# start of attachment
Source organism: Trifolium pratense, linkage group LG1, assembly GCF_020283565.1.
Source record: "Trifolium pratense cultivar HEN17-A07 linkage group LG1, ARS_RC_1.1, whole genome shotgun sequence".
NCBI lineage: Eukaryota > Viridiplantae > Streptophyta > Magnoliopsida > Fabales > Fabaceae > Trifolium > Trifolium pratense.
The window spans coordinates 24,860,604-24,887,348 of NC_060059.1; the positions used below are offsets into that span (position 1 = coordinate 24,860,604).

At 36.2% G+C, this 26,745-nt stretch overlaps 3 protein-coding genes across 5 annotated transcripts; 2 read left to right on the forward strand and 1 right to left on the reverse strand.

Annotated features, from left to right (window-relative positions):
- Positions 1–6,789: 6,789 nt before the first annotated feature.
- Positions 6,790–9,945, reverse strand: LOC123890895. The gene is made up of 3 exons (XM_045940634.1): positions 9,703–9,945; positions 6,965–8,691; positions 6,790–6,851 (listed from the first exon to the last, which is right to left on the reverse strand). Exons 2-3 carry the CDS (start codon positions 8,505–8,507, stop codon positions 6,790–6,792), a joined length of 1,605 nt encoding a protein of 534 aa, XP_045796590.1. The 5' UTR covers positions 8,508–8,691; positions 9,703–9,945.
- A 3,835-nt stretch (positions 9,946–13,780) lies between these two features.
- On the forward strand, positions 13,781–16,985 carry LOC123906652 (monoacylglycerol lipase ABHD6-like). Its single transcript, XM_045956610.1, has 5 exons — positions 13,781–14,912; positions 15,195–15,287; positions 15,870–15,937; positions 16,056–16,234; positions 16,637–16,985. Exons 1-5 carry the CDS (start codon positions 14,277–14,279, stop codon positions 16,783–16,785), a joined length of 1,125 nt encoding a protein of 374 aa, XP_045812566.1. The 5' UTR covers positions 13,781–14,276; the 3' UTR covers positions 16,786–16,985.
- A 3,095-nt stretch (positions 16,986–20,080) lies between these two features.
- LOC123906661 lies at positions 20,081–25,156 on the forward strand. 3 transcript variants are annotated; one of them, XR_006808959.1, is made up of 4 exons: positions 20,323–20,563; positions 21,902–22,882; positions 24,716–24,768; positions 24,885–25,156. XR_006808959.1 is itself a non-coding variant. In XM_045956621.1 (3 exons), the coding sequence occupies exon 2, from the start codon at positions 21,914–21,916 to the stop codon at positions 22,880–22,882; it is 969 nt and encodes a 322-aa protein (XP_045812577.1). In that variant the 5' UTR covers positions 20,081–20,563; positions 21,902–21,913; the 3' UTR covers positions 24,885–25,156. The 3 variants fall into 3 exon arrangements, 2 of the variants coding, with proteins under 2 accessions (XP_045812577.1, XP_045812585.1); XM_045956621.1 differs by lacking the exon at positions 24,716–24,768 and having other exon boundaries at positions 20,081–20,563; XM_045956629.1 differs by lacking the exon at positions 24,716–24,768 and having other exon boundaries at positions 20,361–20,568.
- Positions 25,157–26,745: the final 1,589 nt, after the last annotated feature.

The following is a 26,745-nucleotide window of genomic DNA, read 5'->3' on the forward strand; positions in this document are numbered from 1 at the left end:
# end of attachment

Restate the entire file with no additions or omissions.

Source organism: Trifolium pratense, linkage group LG1, assembly GCF_020283565.1.
Source record: "Trifolium pratense cultivar HEN17-A07 linkage group LG1, ARS_RC_1.1, whole genome shotgun sequence".
NCBI lineage: Eukaryota > Viridiplantae > Streptophyta > Magnoliopsida > Fabales > Fabaceae > Trifolium > Trifolium pratense.
The window spans coordinates 24,860,604-24,887,348 of NC_060059.1; the positions used below are offsets into that span (position 1 = coordinate 24,860,604).

At 36.2% G+C, this 26,745-nt stretch overlaps 3 protein-coding genes across 5 annotated transcripts; 2 read left to right on the forward strand and 1 right to left on the reverse strand.

Annotated features, from left to right (window-relative positions):
- Positions 1–6,789: 6,789 nt before the first annotated feature.
- Positions 6,790–9,945, reverse strand: LOC123890895. The gene is made up of 3 exons (XM_045940634.1): positions 9,703–9,945; positions 6,965–8,691; positions 6,790–6,851 (listed from the first exon to the last, which is right to left on the reverse strand). Exons 2-3 carry the CDS (start codon positions 8,505–8,507, stop codon positions 6,790–6,792), a joined length of 1,605 nt encoding a protein of 534 aa, XP_045796590.1. The 5' UTR covers positions 8,508–8,691; positions 9,703–9,945.
- A 3,835-nt stretch (positions 9,946–13,780) lies between these two features.
- On the forward strand, positions 13,781–16,985 carry LOC123906652 (monoacylglycerol lipase ABHD6-like). Its single transcript, XM_045956610.1, has 5 exons — positions 13,781–14,912; positions 15,195–15,287; positions 15,870–15,937; positions 16,056–16,234; positions 16,637–16,985. Exons 1-5 carry the CDS (start codon positions 14,277–14,279, stop codon positions 16,783–16,785), a joined length of 1,125 nt encoding a protein of 374 aa, XP_045812566.1. The 5' UTR covers positions 13,781–14,276; the 3' UTR covers positions 16,786–16,985.
- A 3,095-nt stretch (positions 16,986–20,080) lies between these two features.
- LOC123906661 lies at positions 20,081–25,156 on the forward strand. 3 transcript variants are annotated; one of them, XR_006808959.1, is made up of 4 exons: positions 20,323–20,563; positions 21,902–22,882; positions 24,716–24,768; positions 24,885–25,156. XR_006808959.1 is itself a non-coding variant. In XM_045956621.1 (3 exons), the coding sequence occupies exon 2, from the start codon at positions 21,914–21,916 to the stop codon at positions 22,880–22,882; it is 969 nt and encodes a 322-aa protein (XP_045812577.1). In that variant the 5' UTR covers positions 20,081–20,563; positions 21,902–21,913; the 3' UTR covers positions 24,885–25,156. The 3 variants fall into 3 exon arrangements, 2 of the variants coding, with proteins under 2 accessions (XP_045812577.1, XP_045812585.1); XM_045956621.1 differs by lacking the exon at positions 24,716–24,768 and having other exon boundaries at positions 20,081–20,563; XM_045956629.1 differs by lacking the exon at positions 24,716–24,768 and having other exon boundaries at positions 20,361–20,568.
- Positions 25,157–26,745: the final 1,589 nt, after the last annotated feature.

The following is a 26,745-nucleotide window of genomic DNA, read 5'->3' on the forward strand; positions in this document are numbered from 1 at the left end: